A talk with Ben Hewitt, author of The Town that Food Saved, about what your town can learn from Vermont agriculture. Hardwick is a former...
A talk with Ben Hewitt, author of The Town that Food Saved, about what your town can learn from Vermont agriculture.
Hardwick is a former granite town with one-traffic light, a hardscrabble Vermont town of 3,200 with a median income well below the state average and a 40 percent unemployment rate. It’s being rebuilt by articulate young agricultural entrepreneurs (who Hewitt calls "agrepreneurs"), who are rebuilding the area’s economy with sustainable, local food production—at least that’s what has been said in The New York Times and on “Emeril Green.”
Ben Hewitt is a writer who lives a couple of miles outside town. His thoughtful new book, The Town That Saved Food, introduces the town’s chatty cast of rising agrepreneurial all-stars—Tom Stearns of High Mowing Organic Seeds, Pete Johnson of Pete’s Greens, Andy and Mateo Kehler of Jasper Hill Farm—and adds some healthy skepticism about local agriculture in a place where some locals opt for Chinese over the community supported restaurant.
I spoke with Hewitt from his farm in Vermont.
GOOD: Do you think Hardwick is really the town that saved food?
Ben Hewitt: In some ways, that’s closer to the truth than the title of my book, The Town That Food Saved. I grew up on the periphery and Hardwick was always presented as this town that needed saving. When I start hearing about this food-based infrastructure and activity going on in town, I was like, “Wow! They're going to bring all these sort of vitality to town and yes, this is the town that food saved!” That has been the prevailing rhetoric in the national media. Then, I got into the story and realized it was more complex. People have a strong sense of community in Hardwick, there's a lot of interconnectedness and a lot of pride. Hardwick is probably the last place that needs saving.
G: The town also seems to be part of a larger trend, where people with a six-figure liberal arts educations want to get back to their land.
BH: The agrepreneurs were held up as saviors of the town. But people have started to push back. “What about all these other businesses—these small-scale farms and food businesses that’s been going on here for years or decades?” And they’ve started to realize that the more they can connect themselves to what's been going on in town historically, it's probably just better for everyone if they don’t talk about this as something new and different.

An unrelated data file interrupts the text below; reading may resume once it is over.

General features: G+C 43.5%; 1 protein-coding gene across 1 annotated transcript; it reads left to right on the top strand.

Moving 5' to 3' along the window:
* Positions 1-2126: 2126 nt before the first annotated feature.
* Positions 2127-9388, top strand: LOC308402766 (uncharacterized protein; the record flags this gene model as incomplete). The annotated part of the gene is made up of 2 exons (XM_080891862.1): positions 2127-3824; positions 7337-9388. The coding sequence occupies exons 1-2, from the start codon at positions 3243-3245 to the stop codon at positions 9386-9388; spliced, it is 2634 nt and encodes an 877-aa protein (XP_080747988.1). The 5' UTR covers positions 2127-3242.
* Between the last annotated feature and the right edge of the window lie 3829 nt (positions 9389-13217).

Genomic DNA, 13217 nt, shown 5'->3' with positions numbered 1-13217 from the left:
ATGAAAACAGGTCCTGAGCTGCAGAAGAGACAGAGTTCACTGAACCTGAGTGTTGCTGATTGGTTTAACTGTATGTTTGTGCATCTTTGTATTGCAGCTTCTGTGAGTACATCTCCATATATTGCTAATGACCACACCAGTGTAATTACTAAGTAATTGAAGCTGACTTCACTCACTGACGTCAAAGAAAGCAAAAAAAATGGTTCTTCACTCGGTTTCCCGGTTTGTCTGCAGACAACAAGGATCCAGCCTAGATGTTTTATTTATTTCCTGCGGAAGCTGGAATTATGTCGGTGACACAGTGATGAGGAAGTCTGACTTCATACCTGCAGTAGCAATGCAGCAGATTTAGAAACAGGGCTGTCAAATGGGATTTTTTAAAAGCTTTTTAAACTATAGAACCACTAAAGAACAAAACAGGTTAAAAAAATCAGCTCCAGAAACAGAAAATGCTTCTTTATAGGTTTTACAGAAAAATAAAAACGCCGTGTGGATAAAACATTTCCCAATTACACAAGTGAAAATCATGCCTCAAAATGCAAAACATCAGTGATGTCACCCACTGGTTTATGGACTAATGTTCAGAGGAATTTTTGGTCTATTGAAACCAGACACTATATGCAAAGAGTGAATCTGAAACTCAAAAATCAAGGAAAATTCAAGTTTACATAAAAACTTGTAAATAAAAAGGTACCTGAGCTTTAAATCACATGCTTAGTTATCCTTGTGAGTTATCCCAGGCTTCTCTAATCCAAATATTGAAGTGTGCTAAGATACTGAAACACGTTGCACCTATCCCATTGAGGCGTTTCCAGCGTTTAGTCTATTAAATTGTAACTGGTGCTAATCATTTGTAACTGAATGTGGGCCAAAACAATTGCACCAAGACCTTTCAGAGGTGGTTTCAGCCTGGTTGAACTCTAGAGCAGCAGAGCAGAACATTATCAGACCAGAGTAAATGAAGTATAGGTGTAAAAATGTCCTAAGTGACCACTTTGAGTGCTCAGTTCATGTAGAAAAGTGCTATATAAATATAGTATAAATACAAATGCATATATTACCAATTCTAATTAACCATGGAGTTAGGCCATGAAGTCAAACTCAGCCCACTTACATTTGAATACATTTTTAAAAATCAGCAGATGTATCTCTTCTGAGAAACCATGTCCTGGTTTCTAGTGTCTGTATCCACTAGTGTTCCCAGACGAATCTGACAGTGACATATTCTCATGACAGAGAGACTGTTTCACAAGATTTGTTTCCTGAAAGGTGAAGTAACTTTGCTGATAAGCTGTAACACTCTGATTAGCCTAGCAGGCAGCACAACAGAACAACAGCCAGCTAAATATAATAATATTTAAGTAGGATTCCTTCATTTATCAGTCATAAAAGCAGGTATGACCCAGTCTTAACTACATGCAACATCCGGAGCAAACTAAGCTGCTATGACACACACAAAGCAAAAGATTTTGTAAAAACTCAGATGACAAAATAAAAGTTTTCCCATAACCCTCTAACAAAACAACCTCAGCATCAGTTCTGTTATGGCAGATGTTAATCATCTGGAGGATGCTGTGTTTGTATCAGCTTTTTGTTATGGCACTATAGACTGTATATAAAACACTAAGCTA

G: You write that two traveling butchers running around in their Chevy with guns and knives and Molson’s may be a prime example of the local food ideal.
BH: We're in the midst of a real shift in terms of how we talk about prosperity. Historically, it has been based on this metric like unemployment or median income or GDP. I don’t think they’d ever really done a really good job of telling us what a vibrant prosperous community really is. I'm intrigued by the way in which these communities like Hardwick struggled economically but are really, really tight knit and have that sort of sense of community that’s lacking in some larger, more economically vibrant regions. I spent a lot of time thinking about these communities that, I think, from the outside, may look like they're impoverished, but are actually really, really rich.
G: Hardwick is very rural place. Won’t the town that food saves be more integrated with an urban area?
BH: There's a really significant urban agriculture movement out there, but my whole life has been spent in rural Vermont. It seems clear to me that the greatest challenge and probably the most work is figuring out ways to import these rural systems to urban centers.
G: So Hardwick isn’t the new agricultural utopia?
BH: The last thing I want to do—for reasons both personal and because it would be dishonest—would be to tell everyone that they should rush out and move to Hardwick because of this perfect thing that’s going on. I think the real power in what's going on there is people pick up [from Hardwick] what they want to instill in their own community.
G: What will it take to sort of replicate these efforts?
BH: Every town should have some sort of composting program just like every community should have recycling depot and a fire department. The much harder question is how do you sort of foment the cultural atmosphere to create this. What happened in Hardwick was that the area is imbued with a culture of agriculture. Tom Stearns told me the biggest thing they are exporting is inspiration. I'm like, “Yeah, whatever, dude.” But, I've come to change my mind on that. Inspiration is probably just as critical, if not more critical, than the actual people’s understanding of what a healthy food system looks like. We've seen how the rug has gotten pulled up from under us. All of these things that we thought were real, like the eight percent returns. I think people are absolutely ready to do something that really feels tangible even it requires getting dirty and sweaty.